Did the Ted Cruz-John Kasich strategic-voting deal backfire in Indiana … or was it just a failure of the last resort? The question assumes that the strategy has failed, a conclusion we can’t know for sure until after tomorrow’s vote. A new survey from NBC News, the Wall Street Journal, and Marist certainly suggests that it hasn’t worked, at least:
Here’s another finding from our NBC/WSJ/Marist poll: 58% of likely Republican primary voters in Indiana say they disapprove of Cruz and Kasich teaming up to beat Trump in the Hoosier State, while 34% say they approve of the move. What’s more, only 22% consider the Cruz-Kasich alliance a major factor in deciding their vote, 15% say it’s a minor factor and 63% say it would play no factor at all. And if you remove Kasich from the race and reallocate his second-choice support in the NBC/WSJ/Marist poll, Trump still leads Cruz by double digits, 53%-42%. So, yes, it appears that Cruz-Kasich alliance — whereby Kasich promised not to campaign in Indiana to help Cruz, while Cruz promised to return the favor in Oregon and New Mexico — backfired. Big time.
Perhaps. Only 20% of voters considered it a “major factor” in their decision, with 14% calling it a “minor factor.” Would those voters have gone to Cruz otherwise? The polling trends before the Marvel Team-Up suggest not. The RCP aggregation for Indiana shows five polls besides the new Marist poll in the past month, and Trump has a 14.2-point lead over Cruz. The trend lines show Trump on the upswing in the last month as other candidates dropped out:
While the strategic deal didn’t help Cruz (or Kasich, for that matter), it’s far from clear that it backfired. Since November, Cruz has led in exactly one poll in the state, an NBC/WSJ poll in mid-February. The big impact in Indiana polling came from the consolidation of the field in mid-March, in which Trump benefited more than his opponents. As the chart above shows, that spike in Trump’s support took place well before the deal.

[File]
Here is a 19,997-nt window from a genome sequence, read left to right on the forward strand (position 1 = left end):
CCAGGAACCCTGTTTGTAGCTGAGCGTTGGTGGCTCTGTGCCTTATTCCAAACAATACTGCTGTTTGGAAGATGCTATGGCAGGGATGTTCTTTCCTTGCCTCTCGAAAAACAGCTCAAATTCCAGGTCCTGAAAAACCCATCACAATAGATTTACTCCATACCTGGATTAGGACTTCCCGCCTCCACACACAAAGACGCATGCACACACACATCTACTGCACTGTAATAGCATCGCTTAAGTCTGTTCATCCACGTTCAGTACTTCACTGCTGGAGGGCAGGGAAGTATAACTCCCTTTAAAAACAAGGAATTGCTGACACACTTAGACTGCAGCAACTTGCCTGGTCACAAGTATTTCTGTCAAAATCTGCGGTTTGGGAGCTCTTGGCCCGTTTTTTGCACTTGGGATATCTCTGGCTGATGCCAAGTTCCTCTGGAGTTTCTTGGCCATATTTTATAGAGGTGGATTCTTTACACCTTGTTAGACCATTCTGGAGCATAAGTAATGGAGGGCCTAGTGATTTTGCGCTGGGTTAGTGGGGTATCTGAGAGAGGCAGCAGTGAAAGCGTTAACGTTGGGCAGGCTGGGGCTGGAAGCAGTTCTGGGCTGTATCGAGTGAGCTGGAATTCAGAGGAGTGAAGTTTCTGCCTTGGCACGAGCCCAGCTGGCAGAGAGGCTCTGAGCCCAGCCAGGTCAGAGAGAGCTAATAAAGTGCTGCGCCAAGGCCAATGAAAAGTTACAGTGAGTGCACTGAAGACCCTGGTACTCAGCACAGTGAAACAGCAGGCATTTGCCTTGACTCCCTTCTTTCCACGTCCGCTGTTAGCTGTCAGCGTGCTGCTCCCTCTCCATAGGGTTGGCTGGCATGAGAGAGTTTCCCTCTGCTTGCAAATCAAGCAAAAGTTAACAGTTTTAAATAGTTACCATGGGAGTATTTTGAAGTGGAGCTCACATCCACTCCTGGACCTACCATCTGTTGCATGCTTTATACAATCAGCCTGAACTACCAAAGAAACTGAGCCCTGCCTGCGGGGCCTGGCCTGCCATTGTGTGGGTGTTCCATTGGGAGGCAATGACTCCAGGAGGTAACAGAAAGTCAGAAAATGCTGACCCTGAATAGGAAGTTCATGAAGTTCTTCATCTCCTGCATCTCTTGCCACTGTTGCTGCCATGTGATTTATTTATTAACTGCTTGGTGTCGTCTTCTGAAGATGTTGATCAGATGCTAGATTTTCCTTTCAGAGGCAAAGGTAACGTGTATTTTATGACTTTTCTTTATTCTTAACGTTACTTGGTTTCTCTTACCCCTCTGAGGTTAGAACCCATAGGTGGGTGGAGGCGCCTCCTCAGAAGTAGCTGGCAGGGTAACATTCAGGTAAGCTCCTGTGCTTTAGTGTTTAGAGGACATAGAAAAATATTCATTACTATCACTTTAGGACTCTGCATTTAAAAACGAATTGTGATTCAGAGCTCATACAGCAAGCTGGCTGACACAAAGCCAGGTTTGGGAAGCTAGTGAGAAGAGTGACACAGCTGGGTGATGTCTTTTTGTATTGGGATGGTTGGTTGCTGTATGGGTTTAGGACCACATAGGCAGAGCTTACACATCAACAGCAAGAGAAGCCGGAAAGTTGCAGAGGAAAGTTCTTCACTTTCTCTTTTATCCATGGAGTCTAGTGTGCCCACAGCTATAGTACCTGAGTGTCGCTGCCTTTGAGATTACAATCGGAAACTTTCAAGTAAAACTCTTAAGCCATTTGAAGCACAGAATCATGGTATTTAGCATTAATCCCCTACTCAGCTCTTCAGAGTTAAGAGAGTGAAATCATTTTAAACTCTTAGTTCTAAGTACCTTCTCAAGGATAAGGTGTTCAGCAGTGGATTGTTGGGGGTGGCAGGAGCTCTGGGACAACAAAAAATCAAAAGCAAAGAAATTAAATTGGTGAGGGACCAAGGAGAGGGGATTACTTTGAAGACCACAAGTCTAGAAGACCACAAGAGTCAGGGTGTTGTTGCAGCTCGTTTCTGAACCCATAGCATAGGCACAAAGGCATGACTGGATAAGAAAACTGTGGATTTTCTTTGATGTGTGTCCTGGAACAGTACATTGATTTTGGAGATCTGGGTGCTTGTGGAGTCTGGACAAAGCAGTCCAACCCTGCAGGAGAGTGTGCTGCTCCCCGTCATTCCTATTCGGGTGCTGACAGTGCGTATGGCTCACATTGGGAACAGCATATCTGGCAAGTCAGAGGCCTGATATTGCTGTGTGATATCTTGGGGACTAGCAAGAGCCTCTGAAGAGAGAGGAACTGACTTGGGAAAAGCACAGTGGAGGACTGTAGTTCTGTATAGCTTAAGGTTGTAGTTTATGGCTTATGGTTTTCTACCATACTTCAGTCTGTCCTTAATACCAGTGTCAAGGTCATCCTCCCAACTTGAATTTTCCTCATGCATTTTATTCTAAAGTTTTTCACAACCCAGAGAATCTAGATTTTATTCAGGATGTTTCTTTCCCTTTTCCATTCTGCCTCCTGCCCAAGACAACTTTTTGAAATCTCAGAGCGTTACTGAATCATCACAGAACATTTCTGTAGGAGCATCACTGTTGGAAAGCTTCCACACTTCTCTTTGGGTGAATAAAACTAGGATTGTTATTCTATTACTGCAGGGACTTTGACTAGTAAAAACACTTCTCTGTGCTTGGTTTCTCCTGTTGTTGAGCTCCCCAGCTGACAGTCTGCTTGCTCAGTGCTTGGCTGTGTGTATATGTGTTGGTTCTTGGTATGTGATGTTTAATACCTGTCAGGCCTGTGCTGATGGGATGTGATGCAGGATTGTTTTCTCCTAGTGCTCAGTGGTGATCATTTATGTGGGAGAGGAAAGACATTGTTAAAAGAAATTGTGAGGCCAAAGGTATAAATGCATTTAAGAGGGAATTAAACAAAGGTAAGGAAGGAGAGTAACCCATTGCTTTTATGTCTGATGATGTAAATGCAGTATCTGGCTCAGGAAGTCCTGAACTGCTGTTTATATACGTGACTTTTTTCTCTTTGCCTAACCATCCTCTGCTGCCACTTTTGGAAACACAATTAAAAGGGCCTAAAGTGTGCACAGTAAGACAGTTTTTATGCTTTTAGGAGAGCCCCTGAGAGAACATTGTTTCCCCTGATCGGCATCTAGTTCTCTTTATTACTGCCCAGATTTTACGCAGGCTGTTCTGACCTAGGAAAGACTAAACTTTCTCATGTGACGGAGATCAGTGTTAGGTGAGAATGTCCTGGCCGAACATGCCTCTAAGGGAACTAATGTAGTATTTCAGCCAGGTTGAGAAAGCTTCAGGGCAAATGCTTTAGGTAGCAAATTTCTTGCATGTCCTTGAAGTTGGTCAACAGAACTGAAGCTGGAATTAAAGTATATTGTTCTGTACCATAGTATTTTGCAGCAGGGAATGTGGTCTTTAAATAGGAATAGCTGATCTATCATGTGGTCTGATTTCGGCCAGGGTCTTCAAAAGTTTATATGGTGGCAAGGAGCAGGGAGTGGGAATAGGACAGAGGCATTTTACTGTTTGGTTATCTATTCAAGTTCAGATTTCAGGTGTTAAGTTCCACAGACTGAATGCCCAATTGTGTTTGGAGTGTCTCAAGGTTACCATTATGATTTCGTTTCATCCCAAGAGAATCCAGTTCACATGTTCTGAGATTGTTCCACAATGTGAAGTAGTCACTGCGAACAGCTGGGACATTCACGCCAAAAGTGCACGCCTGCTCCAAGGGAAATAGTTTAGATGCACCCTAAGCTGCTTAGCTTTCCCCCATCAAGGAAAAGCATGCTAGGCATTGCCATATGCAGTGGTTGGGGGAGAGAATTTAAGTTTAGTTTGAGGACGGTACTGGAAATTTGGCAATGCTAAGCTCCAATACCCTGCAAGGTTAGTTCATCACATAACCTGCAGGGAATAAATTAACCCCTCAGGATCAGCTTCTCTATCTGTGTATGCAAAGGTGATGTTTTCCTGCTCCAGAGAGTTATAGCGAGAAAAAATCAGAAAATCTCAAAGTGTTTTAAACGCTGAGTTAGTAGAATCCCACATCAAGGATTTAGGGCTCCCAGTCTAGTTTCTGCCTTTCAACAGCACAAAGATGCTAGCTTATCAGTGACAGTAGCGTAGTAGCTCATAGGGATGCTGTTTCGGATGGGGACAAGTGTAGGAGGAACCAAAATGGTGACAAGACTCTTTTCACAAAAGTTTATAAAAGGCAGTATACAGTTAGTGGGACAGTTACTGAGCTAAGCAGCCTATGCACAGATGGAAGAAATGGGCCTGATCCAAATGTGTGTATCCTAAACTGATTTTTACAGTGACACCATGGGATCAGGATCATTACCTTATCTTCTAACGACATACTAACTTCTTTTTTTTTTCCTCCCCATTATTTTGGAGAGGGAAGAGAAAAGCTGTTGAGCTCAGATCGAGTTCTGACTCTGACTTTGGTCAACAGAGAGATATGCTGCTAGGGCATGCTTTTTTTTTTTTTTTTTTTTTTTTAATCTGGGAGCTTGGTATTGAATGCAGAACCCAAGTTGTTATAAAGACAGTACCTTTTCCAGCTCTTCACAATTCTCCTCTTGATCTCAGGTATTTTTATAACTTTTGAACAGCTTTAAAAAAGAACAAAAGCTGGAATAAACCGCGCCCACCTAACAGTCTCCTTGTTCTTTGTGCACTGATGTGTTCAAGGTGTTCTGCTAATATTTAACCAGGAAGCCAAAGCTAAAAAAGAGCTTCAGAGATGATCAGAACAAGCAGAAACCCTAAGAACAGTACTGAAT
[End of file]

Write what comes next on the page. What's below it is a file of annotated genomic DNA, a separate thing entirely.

This does raise another question, however: why did Cruz and the #NeverTrump crowd put so much emphasis on Indiana in the first place? While Cruz has not explicitly stated that Indiana is must-win, his actions speak louder than his words. He waited until Indiana was at the center of national attention to cut his deal with Kasich, and he suddenly chose Carly Fiorina as his running mate with just days to go before Hoosiers made their way to the polling stations.
Trump’s working-class hero strategy appears to be holding the advantage even over Cruz’ organizational superiority. Indiana is a Rust Belt state where Trump’s positions on trade could be expected to resonate, and apparently has eclipsed Cruz’ commitment to conservative ideology. There is other good news in the poll for both Trump and Republicans, too, in the head-to-heads. Trump leads Hillary Clinton by seven points among registered voters in Indiana, 48/41. Cruz has the same lead but gets to a majority, 50/43, while Kasich has the best performance at 56/37. This suggests that Democrats are unlikely to pull off a Barack Obama-style surprise in Indiana, when he won the state in 2008 (but lost it in 2012).
That is the extent of the good news for Cruz and Kasich. Unless all of these polls are very, very wrong, the nomination may be Trump’s for the taking after tomorrow night.
Be sure to watch our live coverage of the results tomorrow night on a special Election Night episode of The Ed Morrissey Show, where Katie Pavlich and I will co-anchor the broadcast on Facebook Live and Ustream, starting at 6:30 ET.